The war between the Autobots and Decepticons rages on the surface of Cybertron. Out of desperations, Optimus Prime sends Bumblebee to Earth in order to set up base for the Autobots to regroup and protect the planet from any invaders. After crash landing onto the Earth’s surface, Bumblebee is confronted by the US military and a familiar foe. During the altercation, Bumblebee not only loses his voice, but his memory as well. With the aid of a friendly human named Charlie, the pair go on a journey of self discovery filled with danger and heartbreak. Bumblebee must regain his memory if he is going to defend the Earth from a duo of deadly Decepticons who aim to call their entire force to the planet and destroy the Autobots once and for all.
Bumblebee is a much needed breath of fresh air in the Transformers franchise. Travis Knight successfully steps in to direct the most fully developed story for the series in quite some time. Bumblebee and Charlie have a sincere bond that works most the time. Hailee Steinfeld does a terrific job considering she is working opposite a prop. You feel for her character which is refreshing as most women in this franchise have been reduced to little more than fan service. Congrats to the writing staff for creating a female lead with discernible qualities.
The disaster porn chaos of previous films is replaced with an awe-inspiring visual display of comprehendible action sequences. The opening sequence on Cybertron is so beautiful that it brought a tear to my eye. The fights are clearly portrayed with wide frames that allow you to take in the entire battle. Fans of the gen 1 Transformers will be very pleased as the Autobot/Decepticon designs look like they were taken right out of the cartoon. Now if we can get a prequel to Bumblebee that tells the story of Cybertron I’ll be ecstatic.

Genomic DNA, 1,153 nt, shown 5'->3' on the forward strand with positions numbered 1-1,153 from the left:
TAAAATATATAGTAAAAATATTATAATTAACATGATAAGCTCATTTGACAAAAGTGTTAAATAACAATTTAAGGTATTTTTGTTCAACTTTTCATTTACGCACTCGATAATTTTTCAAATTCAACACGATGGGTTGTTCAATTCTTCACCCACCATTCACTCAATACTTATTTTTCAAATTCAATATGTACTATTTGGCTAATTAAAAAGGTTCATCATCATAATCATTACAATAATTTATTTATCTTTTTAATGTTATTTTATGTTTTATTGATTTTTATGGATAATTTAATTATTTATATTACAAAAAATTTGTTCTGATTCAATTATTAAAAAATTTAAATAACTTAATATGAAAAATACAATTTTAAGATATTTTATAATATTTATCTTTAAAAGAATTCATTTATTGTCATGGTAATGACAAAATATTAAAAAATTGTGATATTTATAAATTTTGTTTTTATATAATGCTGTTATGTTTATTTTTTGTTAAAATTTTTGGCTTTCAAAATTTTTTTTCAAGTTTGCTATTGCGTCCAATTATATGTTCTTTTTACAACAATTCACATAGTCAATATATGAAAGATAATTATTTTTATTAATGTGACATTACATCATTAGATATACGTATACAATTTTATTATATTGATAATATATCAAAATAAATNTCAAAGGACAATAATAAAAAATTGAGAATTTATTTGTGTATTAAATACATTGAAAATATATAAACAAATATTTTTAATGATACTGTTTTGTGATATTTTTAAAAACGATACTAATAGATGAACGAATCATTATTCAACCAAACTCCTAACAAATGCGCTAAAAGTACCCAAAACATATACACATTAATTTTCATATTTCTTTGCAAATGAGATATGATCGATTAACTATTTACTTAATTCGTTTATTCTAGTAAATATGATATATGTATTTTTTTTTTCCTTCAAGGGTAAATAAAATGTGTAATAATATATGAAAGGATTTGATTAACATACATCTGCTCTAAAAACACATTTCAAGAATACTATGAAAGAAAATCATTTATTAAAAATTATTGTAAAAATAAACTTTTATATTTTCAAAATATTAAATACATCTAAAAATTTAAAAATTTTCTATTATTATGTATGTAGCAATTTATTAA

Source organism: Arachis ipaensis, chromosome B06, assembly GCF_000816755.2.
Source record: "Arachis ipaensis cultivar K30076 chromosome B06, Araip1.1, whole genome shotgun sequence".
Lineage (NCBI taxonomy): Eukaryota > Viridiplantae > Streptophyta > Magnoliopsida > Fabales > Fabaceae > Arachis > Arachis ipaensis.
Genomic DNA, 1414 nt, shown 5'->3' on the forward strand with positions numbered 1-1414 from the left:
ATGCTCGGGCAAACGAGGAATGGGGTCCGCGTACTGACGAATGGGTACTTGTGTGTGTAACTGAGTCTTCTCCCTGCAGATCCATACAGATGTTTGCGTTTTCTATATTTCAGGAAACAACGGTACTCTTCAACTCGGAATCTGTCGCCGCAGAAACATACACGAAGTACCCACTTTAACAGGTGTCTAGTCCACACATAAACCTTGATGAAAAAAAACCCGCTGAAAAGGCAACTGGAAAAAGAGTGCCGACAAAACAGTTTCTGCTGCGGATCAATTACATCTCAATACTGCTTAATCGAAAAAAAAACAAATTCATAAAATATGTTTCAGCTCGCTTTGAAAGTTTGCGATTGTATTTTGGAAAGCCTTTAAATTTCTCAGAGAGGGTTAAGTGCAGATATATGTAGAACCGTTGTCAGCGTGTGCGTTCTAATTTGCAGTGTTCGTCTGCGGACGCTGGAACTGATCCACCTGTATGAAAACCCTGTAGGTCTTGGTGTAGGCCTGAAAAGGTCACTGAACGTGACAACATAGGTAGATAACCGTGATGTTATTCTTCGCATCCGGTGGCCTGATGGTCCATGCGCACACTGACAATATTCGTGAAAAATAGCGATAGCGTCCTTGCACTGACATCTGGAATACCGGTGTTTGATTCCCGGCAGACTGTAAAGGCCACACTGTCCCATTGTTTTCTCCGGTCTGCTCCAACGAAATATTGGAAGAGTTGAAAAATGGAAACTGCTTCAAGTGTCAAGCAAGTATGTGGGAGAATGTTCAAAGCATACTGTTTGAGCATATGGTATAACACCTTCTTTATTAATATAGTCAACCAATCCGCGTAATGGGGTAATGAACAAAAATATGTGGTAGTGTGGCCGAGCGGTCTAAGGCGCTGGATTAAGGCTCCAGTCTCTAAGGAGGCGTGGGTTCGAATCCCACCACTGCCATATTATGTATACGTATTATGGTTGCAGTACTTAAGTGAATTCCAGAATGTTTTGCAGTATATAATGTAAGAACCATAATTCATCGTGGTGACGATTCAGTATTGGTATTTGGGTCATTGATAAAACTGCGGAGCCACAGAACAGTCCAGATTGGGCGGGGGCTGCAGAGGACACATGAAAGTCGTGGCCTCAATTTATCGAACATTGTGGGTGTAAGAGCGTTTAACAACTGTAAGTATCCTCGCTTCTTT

While the film is a step forward for the franchise, there are still a few concerns. The film heavily focuses on Charlie. I understand that CGI is expensive, but we all know that people came to see Bumblebee and not a human character. There are some unbearably cheesy scenes that were hard to sit through. I’m all for a film with emotion, but they were laying it on a little thick at times. Sadly, the majority of John Cena’s scenes were rough. His comedic lines were great, but the serious moments were rough. That may have been more of a writing issue, but it didn’t quite work either way. The constant need to interject 80’s references was a bit much. We get it, it’s set in the 80’s… moving on. Overall, Bumblebee is a fun film that provides Transformer’s fans an enjoyable experience. If nothing else, the Transformers themselves looked amazing. If the entire film was like the opening sequence, it would’ve received a perfect score because that scene alone is worth the price of admission.